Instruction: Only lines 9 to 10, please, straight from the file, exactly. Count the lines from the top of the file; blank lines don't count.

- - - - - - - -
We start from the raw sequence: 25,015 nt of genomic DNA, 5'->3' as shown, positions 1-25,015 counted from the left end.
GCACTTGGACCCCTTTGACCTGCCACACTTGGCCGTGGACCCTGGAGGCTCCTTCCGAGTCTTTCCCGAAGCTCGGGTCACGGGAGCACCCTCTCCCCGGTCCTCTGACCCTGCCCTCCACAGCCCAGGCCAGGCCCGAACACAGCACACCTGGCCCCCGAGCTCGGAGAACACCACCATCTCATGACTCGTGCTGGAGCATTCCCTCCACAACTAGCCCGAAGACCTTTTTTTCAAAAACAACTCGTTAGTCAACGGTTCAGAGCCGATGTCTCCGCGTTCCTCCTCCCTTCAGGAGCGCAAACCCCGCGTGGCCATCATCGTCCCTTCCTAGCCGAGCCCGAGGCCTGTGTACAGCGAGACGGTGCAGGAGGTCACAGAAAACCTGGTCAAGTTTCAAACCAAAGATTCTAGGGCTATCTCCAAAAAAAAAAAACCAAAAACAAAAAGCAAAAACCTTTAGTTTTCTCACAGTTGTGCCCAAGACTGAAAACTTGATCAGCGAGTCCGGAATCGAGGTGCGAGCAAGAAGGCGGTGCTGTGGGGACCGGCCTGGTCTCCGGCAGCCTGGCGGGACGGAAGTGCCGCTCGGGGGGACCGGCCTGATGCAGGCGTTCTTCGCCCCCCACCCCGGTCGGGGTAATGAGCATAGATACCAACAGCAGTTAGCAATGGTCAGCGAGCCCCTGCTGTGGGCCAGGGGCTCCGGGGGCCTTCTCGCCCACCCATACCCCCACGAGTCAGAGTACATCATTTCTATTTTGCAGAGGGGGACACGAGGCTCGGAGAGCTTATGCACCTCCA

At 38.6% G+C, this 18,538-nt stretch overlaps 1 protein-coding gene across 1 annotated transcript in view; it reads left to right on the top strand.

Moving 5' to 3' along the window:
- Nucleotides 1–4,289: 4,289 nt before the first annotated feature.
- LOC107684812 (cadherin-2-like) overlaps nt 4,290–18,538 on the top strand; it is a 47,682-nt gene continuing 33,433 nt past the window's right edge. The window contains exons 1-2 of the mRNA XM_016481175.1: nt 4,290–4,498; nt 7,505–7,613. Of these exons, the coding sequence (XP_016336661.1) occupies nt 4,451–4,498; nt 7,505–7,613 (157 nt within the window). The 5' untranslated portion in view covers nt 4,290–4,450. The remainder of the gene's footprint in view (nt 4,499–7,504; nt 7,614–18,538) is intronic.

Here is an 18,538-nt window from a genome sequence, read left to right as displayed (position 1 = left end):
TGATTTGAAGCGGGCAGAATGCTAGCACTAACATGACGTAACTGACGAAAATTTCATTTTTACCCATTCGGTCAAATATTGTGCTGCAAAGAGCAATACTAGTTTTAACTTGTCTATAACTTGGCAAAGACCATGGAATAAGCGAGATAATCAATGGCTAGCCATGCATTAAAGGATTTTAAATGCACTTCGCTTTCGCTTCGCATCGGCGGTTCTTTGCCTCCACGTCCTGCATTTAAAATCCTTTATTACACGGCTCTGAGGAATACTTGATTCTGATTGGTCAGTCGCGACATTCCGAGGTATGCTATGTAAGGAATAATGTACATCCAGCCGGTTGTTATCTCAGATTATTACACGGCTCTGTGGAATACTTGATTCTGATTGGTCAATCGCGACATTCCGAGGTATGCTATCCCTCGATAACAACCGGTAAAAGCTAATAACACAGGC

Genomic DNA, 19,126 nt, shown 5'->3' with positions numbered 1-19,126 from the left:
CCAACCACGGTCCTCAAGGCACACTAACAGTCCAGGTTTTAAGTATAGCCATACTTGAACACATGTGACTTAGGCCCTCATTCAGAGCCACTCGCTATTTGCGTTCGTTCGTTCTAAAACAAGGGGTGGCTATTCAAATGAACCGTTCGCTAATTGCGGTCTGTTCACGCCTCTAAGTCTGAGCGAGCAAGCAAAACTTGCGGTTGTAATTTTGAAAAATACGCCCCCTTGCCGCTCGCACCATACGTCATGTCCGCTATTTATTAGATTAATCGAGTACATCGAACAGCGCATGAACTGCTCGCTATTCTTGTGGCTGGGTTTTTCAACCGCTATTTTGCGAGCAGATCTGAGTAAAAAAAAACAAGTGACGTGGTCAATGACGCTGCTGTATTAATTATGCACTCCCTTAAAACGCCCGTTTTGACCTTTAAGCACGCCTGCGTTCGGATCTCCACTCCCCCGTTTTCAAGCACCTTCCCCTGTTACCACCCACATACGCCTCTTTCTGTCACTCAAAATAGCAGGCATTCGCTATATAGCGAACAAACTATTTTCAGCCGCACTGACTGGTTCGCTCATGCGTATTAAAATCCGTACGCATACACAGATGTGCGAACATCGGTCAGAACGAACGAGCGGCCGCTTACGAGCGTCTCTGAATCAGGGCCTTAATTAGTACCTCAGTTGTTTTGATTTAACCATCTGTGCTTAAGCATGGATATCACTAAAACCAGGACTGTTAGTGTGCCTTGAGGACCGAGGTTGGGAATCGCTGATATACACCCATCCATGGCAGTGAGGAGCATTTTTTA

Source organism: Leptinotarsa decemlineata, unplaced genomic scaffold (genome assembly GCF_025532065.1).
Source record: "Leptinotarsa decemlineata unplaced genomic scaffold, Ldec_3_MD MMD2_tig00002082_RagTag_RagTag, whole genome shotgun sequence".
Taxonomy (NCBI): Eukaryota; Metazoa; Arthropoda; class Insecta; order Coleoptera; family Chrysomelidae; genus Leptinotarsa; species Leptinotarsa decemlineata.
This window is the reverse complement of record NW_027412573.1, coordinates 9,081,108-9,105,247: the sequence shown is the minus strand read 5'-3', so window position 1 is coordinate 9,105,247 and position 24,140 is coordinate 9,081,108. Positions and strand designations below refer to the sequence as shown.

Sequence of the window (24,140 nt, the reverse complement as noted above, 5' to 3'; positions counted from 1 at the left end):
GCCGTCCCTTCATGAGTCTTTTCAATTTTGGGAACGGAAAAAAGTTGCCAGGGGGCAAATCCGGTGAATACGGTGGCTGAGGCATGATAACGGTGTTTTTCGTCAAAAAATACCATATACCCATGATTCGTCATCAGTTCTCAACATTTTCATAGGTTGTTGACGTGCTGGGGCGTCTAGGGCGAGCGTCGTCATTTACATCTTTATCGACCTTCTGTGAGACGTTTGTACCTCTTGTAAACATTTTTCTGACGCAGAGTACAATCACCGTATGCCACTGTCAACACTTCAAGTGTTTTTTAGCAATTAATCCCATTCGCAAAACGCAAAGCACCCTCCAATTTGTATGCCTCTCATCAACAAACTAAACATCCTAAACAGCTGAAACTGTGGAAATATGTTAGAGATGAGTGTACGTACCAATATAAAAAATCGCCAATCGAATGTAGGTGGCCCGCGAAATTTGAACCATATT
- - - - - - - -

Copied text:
Genomic DNA, 19,126 nt, shown 5'->3' with positions numbered 1-19,126 from the left:
CCAACCACGGTCCTCAAGGCACACTAACAGTCCAGGTTTTAAGTATAGCCATACTTGAACACATGTGACTTAGGCCCTCATTCAGAGCCACTCGCTATTTGCGTTCGTTCGTTCTAAAACAAGGGGTGGCTATTCAAATGAACCGTTCGCTAATTGCGGTCTGTTCACGCCTCTAAGTCTGAGCGAGCAAGCAAAACTTGCGGTTGTAATTTTGAAAAATACGCCCCCTTGCCGCTCGCACCATACGTCATGTCCGCTATTTATTAGATTAATCGAGTACATCGAACAGCGCATGAACTGCTCGCTATTCTTGTGGCTGGGTTTTTCAACCGCTATTTTGCGAGCAGATCTGAGTAAAAAAAAACAAGTGACGTGGTCAATGACGCTGCTGTATTAATTATGCACTCCCTTAAAACGCCCGTTTTGACCTTTAAGCACGCCTGCGTTCGGATCTCCACTCCCCCGTTTTCAAGCACCTTCCCCTGTTACCACCCACATACGCCTCTTTCTGTCACTCAAAATAGCAGGCATTCGCTATATAGCGAACAAACTATTTTCAGCCGCACTGACTGGTTCGCTCATGCGTATTAAAATCCGTACGCATACACAGATGTGCGAACATCGGTCAGAACGAACGAGCGGCCGCTTACGAGCGTCTCTGAATCAGGGCCTTAATTAGTACCTCAGTTGTTTTGATTTAACCATCTGTGCTTAAGCATGGATATCACTAAAACCAGGACTGTTAGTGTGCCTTGAGGACCGAGGTTGGGAATCGCTGATATACACCCATCCATGGCAGTGAGGAGCATTTTTTA